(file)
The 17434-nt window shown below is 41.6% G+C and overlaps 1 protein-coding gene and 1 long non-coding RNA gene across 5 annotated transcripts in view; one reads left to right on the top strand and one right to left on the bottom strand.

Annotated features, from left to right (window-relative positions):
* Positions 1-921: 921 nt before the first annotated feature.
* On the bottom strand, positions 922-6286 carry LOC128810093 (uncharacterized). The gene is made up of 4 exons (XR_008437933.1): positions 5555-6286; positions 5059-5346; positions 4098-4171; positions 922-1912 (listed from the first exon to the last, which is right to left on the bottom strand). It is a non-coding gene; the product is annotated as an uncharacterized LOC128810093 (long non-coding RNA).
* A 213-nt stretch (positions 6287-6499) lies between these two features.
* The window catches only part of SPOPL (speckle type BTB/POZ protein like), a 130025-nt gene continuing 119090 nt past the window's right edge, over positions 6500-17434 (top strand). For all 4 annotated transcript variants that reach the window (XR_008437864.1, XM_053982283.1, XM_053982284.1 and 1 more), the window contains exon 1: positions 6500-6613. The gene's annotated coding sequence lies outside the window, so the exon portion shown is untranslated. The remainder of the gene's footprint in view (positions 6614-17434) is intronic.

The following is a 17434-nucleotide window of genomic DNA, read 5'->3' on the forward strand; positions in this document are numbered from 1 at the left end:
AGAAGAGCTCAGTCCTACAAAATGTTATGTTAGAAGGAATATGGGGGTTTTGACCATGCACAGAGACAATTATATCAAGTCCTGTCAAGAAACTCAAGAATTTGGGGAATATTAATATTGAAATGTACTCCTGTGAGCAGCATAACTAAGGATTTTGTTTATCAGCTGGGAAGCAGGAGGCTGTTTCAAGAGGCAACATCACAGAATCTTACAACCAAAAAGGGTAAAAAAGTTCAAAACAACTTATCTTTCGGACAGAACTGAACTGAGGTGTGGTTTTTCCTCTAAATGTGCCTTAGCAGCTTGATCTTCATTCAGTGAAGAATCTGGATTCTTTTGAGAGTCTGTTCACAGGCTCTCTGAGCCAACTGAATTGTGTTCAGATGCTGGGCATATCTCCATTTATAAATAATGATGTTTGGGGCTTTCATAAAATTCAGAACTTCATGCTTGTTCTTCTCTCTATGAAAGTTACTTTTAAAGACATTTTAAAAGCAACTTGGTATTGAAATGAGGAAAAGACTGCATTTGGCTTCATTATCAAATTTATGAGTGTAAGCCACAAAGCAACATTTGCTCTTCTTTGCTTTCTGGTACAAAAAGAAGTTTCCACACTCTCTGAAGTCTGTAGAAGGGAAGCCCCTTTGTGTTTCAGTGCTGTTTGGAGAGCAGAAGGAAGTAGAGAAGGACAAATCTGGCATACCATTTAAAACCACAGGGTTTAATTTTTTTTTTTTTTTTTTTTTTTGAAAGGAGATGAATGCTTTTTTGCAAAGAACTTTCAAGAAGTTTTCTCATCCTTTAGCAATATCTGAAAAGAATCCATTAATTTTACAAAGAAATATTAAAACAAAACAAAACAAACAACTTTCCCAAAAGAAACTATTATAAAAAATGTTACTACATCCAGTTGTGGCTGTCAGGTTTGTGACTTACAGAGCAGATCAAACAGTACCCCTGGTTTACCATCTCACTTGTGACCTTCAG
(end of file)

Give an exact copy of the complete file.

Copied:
The 17434-nt window shown below is 41.6% G+C and overlaps 1 protein-coding gene and 1 long non-coding RNA gene across 5 annotated transcripts in view; one reads left to right on the top strand and one right to left on the bottom strand.

Annotated features, from left to right (window-relative positions):
* Positions 1-921: 921 nt before the first annotated feature.
* On the bottom strand, positions 922-6286 carry LOC128810093 (uncharacterized). The gene is made up of 4 exons (XR_008437933.1): positions 5555-6286; positions 5059-5346; positions 4098-4171; positions 922-1912 (listed from the first exon to the last, which is right to left on the bottom strand). It is a non-coding gene; the product is annotated as an uncharacterized LOC128810093 (long non-coding RNA).
* A 213-nt stretch (positions 6287-6499) lies between these two features.
* The window catches only part of SPOPL (speckle type BTB/POZ protein like), a 130025-nt gene continuing 119090 nt past the window's right edge, over positions 6500-17434 (top strand). For all 4 annotated transcript variants that reach the window (XR_008437864.1, XM_053982283.1, XM_053982284.1 and 1 more), the window contains exon 1: positions 6500-6613. The gene's annotated coding sequence lies outside the window, so the exon portion shown is untranslated. The remainder of the gene's footprint in view (positions 6614-17434) is intronic.

The following is a 17434-nucleotide window of genomic DNA, read 5'->3' on the forward strand; positions in this document are numbered from 1 at the left end:
AGAAGAGCTCAGTCCTACAAAATGTTATGTTAGAAGGAATATGGGGGTTTTGACCATGCACAGAGACAATTATATCAAGTCCTGTCAAGAAACTCAAGAATTTGGGGAATATTAATATTGAAATGTACTCCTGTGAGCAGCATAACTAAGGATTTTGTTTATCAGCTGGGAAGCAGGAGGCTGTTTCAAGAGGCAACATCACAGAATCTTACAACCAAAAAGGGTAAAAAAGTTCAAAACAACTTATCTTTCGGACAGAACTGAACTGAGGTGTGGTTTTTCCTCTAAATGTGCCTTAGCAGCTTGATCTTCATTCAGTGAAGAATCTGGATTCTTTTGAGAGTCTGTTCACAGGCTCTCTGAGCCAACTGAATTGTGTTCAGATGCTGGGCATATCTCCATTTATAAATAATGATGTTTGGGGCTTTCATAAAATTCAGAACTTCATGCTTGTTCTTCTCTCTATGAAAGTTACTTTTAAAGACATTTTAAAAGCAACTTGGTATTGAAATGAGGAAAAGACTGCATTTGGCTTCATTATCAAATTTATGAGTGTAAGCCACAAAGCAACATTTGCTCTTCTTTGCTTTCTGGTACAAAAAGAAGTTTCCACACTCTCTGAAGTCTGTAGAAGGGAAGCCCCTTTGTGTTTCAGTGCTGTTTGGAGAGCAGAAGGAAGTAGAGAAGGACAAATCTGGCATACCATTTAAAACCACAGGGTTTAATTTTTTTTTTTTTTTTTTTTTTTGAAAGGAGATGAATGCTTTTTTGCAAAGAACTTTCAAGAAGTTTTCTCATCCTTTAGCAATATCTGAAAAGAATCCATTAATTTTACAAAGAAATATTAAAACAAAACAAAACAAACAACTTTCCCAAAAGAAACTATTATAAAAAATGTTACTACATCCAGTTGTGGCTGTCAGGTTTGTGACTTACAGAGCAGATCAAACAGTACCCCTGGTTTACCATCTCACTTGTGACCTTCAG